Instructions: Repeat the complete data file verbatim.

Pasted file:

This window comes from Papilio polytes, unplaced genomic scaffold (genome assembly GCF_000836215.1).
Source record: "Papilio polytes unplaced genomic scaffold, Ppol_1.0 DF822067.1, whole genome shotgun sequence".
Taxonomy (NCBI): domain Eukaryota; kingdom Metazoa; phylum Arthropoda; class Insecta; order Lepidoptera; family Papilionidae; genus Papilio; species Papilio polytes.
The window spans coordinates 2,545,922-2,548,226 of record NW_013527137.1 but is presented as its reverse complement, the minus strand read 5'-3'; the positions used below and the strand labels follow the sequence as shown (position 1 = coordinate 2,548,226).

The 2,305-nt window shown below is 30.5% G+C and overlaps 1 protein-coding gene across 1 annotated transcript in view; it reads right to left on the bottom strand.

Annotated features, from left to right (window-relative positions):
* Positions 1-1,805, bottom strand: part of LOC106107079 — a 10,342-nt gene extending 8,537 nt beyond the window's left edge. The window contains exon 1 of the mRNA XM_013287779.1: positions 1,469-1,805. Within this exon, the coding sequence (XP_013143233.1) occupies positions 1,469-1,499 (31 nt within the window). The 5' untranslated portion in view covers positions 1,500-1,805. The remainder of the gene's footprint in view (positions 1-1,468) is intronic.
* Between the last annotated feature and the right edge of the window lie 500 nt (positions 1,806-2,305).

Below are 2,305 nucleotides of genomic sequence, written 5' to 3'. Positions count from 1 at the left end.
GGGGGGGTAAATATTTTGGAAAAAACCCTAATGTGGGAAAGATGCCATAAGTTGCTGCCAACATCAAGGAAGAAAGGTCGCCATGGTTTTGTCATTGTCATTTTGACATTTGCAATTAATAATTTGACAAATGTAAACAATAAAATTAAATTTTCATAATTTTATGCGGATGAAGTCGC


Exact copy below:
This window comes from Papilio polytes, unplaced genomic scaffold (genome assembly GCF_000836215.1).
Source record: "Papilio polytes unplaced genomic scaffold, Ppol_1.0 DF822067.1, whole genome shotgun sequence".
Taxonomy (NCBI): domain Eukaryota; kingdom Metazoa; phylum Arthropoda; class Insecta; order Lepidoptera; family Papilionidae; genus Papilio; species Papilio polytes.
The window spans coordinates 2,545,922-2,548,226 of record NW_013527137.1 but is presented as its reverse complement, the minus strand read 5'-3'; the positions used below and the strand labels follow the sequence as shown (position 1 = coordinate 2,548,226).

The 2,305-nt window shown below is 30.5% G+C and overlaps 1 protein-coding gene across 1 annotated transcript in view; it reads right to left on the bottom strand.

Annotated features, from left to right (window-relative positions):
* Positions 1-1,805, bottom strand: part of LOC106107079 — a 10,342-nt gene extending 8,537 nt beyond the window's left edge. The window contains exon 1 of the mRNA XM_013287779.1: positions 1,469-1,805. Within this exon, the coding sequence (XP_013143233.1) occupies positions 1,469-1,499 (31 nt within the window). The 5' untranslated portion in view covers positions 1,500-1,805. The remainder of the gene's footprint in view (positions 1-1,468) is intronic.
* Between the last annotated feature and the right edge of the window lie 500 nt (positions 1,806-2,305).

Below are 2,305 nucleotides of genomic sequence, written 5' to 3'. Positions count from 1 at the left end.
GGGGGGGTAAATATTTTGGAAAAAACCCTAATGTGGGAAAGATGCCATAAGTTGCTGCCAACATCAAGGAAGAAAGGTCGCCATGGTTTTGTCATTGTCATTTTGACATTTGCAATTAATAATTTGACAAATGTAAACAATAAAATTAAATTTTCATAATTTTATGCGGATGAAGTCGC